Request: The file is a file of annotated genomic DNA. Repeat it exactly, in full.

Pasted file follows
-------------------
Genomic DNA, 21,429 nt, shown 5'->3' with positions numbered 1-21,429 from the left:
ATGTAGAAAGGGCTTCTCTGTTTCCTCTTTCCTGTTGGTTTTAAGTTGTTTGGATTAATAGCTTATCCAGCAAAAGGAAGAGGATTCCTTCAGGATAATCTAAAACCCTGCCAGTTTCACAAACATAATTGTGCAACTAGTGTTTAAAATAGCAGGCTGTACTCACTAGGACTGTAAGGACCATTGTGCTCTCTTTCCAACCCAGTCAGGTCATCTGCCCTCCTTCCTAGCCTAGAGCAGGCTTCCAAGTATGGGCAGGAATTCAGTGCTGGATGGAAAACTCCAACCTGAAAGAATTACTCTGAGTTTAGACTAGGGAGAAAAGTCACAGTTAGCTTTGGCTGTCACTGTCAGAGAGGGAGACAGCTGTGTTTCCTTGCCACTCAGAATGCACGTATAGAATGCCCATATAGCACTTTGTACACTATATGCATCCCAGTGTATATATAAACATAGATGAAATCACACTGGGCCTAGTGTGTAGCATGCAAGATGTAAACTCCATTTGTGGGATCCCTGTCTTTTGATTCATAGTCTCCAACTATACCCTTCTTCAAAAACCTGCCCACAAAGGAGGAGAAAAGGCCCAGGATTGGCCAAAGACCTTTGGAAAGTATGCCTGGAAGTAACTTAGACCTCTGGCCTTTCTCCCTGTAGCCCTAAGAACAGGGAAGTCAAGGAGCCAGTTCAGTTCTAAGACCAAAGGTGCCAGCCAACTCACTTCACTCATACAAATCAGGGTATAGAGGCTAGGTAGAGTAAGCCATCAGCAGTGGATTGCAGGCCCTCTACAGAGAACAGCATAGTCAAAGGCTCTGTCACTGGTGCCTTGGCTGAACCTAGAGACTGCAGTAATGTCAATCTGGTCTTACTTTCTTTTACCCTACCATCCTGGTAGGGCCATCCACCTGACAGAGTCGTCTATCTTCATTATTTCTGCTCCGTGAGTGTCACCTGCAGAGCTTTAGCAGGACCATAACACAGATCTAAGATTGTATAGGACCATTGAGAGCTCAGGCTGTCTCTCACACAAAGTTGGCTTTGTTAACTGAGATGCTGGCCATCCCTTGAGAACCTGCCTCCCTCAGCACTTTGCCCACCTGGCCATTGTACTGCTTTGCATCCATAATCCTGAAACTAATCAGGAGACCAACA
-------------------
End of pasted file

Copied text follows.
Genomic DNA, 21,429 nt, shown 5'->3' with positions numbered 1-21,429 from the left:
ATGTAGAAAGGGCTTCTCTGTTTCCTCTTTCCTGTTGGTTTTAAGTTGTTTGGATTAATAGCTTATCCAGCAAAAGGAAGAGGATTCCTTCAGGATAATCTAAAACCCTGCCAGTTTCACAAACATAATTGTGCAACTAGTGTTTAAAATAGCAGGCTGTACTCACTAGGACTGTAAGGACCATTGTGCTCTCTTTCCAACCCAGTCAGGTCATCTGCCCTCCTTCCTAGCCTAGAGCAGGCTTCCAAGTATGGGCAGGAATTCAGTGCTGGATGGAAAACTCCAACCTGAAAGAATTACTCTGAGTTTAGACTAGGGAGAAAAGTCACAGTTAGCTTTGGCTGTCACTGTCAGAGAGGGAGACAGCTGTGTTTCCTTGCCACTCAGAATGCACGTATAGAATGCCCATATAGCACTTTGTACACTATATGCATCCCAGTGTATATATAAACATAGATGAAATCACACTGGGCCTAGTGTGTAGCATGCAAGATGTAAACTCCATTTGTGGGATCCCTGTCTTTTGATTCATAGTCTCCAACTATACCCTTCTTCAAAAACCTGCCCACAAAGGAGGAGAAAAGGCCCAGGATTGGCCAAAGACCTTTGGAAAGTATGCCTGGAAGTAACTTAGACCTCTGGCCTTTCTCCCTGTAGCCCTAAGAACAGGGAAGTCAAGGAGCCAGTTCAGTTCTAAGACCAAAGGTGCCAGCCAACTCACTTCACTCATACAAATCAGGGTATAGAGGCTAGGTAGAGTAAGCCATCAGCAGTGGATTGCAGGCCCTCTACAGAGAACAGCATAGTCAAAGGCTCTGTCACTGGTGCCTTGGCTGAACCTAGAGACTGCAGTAATGTCAATCTGGTCTTACTTTCTTTTACCCTACCATCCTGGTAGGGCCATCCACCTGACAGAGTCGTCTATCTTCATTATTTCTGCTCCGTGAGTGTCACCTGCAGAGCTTTAGCAGGACCATAACACAGATCTAAGATTGTATAGGACCATTGAGAGCTCAGGCTGTCTCTCACACAAAGTTGGCTTTGTTAACTGAGATGCTGGCCATCCCTTGAGAACCTGCCTCCCTCAGCACTTTGCCCACCTGGCCATTGTACTGCTTTGCATCCATAATCCTGAAACTAATCAGGAGACCAACA